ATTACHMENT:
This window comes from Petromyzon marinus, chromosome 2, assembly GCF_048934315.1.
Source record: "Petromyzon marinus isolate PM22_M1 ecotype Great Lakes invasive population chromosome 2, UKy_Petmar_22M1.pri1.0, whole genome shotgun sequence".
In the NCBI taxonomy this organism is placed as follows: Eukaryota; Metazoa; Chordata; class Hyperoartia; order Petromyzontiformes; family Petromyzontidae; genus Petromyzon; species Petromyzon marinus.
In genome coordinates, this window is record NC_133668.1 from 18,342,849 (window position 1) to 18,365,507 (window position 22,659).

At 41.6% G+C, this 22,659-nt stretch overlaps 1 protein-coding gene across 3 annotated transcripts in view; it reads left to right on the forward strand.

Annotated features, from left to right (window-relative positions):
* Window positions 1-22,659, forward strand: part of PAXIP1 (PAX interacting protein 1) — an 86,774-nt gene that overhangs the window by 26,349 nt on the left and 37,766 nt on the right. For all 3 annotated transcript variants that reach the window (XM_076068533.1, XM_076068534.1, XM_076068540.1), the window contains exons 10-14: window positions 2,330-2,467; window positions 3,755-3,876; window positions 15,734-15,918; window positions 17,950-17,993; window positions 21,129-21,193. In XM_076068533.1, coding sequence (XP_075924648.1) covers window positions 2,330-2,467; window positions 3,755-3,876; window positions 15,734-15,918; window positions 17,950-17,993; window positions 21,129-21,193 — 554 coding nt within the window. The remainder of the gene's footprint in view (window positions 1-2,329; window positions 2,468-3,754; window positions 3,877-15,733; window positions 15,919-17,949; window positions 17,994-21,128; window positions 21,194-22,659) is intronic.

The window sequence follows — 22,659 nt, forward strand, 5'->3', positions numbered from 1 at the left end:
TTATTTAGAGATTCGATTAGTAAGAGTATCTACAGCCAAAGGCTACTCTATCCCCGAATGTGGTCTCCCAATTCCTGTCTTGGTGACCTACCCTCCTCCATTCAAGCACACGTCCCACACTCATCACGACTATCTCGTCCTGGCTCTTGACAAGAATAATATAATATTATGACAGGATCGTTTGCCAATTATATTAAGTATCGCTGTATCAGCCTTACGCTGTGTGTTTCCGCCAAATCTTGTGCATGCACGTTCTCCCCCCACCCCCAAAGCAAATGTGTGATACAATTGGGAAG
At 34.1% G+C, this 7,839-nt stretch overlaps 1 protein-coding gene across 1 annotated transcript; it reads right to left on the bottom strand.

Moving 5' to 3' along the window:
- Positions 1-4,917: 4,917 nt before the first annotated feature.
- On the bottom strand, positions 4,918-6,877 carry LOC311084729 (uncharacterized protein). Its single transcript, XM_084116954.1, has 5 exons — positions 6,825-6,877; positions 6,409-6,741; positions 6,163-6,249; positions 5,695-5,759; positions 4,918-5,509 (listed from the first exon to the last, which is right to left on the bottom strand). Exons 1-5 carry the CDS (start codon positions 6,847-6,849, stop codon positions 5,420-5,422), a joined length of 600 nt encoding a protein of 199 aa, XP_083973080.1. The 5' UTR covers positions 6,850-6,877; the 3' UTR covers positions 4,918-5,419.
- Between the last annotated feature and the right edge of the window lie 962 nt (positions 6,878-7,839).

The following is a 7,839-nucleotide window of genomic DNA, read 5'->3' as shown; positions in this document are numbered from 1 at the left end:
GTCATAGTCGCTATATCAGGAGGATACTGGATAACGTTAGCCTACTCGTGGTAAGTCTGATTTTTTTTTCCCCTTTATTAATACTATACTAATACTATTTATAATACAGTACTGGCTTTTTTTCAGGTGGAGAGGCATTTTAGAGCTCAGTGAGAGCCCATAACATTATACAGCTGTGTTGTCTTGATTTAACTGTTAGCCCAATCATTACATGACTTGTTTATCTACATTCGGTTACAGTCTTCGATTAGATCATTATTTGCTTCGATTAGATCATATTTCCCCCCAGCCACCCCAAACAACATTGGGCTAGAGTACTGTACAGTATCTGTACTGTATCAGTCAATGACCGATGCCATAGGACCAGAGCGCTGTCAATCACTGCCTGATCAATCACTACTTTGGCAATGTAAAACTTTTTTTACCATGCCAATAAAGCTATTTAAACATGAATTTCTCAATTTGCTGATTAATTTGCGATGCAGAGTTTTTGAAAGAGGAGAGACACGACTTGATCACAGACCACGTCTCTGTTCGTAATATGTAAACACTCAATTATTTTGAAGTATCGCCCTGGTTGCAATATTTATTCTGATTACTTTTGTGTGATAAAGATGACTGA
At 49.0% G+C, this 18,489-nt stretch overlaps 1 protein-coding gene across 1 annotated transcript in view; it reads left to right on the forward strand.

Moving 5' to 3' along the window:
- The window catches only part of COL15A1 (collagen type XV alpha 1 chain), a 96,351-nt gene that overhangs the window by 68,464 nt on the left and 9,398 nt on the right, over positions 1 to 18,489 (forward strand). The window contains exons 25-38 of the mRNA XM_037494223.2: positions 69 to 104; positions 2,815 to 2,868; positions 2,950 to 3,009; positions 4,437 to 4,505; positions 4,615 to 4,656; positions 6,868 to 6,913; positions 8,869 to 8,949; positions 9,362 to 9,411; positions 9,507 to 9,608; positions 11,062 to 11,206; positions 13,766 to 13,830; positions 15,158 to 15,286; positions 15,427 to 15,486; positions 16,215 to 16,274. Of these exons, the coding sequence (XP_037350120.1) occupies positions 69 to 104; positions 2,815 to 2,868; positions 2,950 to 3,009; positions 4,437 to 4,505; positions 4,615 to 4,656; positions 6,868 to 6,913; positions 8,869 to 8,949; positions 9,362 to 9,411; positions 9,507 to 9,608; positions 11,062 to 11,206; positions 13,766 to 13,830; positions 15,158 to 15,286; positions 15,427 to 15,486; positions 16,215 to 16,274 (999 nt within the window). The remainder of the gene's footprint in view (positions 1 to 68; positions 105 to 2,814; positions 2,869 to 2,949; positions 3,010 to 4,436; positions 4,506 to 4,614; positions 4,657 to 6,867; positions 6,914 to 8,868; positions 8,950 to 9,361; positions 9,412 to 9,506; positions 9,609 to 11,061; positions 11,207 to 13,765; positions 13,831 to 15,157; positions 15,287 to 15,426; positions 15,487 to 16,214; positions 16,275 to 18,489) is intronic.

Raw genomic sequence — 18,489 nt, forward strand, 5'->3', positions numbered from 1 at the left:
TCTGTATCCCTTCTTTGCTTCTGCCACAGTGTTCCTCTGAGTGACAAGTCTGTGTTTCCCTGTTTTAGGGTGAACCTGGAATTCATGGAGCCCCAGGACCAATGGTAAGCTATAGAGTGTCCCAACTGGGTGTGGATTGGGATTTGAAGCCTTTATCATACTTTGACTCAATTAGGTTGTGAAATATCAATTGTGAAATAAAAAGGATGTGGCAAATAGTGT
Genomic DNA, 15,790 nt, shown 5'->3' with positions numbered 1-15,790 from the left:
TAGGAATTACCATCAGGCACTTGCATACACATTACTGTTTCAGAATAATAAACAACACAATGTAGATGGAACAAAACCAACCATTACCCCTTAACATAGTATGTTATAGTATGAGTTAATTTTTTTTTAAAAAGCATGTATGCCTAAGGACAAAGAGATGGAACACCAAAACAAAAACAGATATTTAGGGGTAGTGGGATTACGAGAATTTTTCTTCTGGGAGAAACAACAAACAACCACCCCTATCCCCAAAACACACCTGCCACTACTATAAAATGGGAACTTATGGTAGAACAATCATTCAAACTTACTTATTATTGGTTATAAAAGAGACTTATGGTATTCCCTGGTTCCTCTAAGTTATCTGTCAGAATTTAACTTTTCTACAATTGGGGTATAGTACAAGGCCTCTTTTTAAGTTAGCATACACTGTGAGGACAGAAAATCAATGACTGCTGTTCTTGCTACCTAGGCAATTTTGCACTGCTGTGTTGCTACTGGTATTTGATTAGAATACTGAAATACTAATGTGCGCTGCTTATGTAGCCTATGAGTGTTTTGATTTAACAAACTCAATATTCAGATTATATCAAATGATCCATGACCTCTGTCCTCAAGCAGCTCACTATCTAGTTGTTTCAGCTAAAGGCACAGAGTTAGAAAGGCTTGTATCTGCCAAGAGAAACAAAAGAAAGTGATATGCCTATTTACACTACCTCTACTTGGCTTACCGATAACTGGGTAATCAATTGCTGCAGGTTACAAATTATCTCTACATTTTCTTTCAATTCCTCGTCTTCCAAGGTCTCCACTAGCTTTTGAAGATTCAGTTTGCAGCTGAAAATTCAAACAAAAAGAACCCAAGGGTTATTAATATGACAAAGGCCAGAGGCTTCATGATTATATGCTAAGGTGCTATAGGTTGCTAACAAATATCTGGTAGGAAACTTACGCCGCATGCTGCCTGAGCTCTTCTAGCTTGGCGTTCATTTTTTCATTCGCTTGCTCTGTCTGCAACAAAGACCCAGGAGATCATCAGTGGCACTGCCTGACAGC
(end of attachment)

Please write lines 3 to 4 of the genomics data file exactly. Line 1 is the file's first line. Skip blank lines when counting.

In the NCBI taxonomy this organism is placed as follows: Eukaryota; Metazoa; Chordata; class Hyperoartia; order Petromyzontiformes; family Petromyzontidae; genus Petromyzon; species Petromyzon marinus.
In genome coordinates, this window is record NC_133668.1 from 18,342,849 (window position 1) to 18,365,507 (window position 22,659).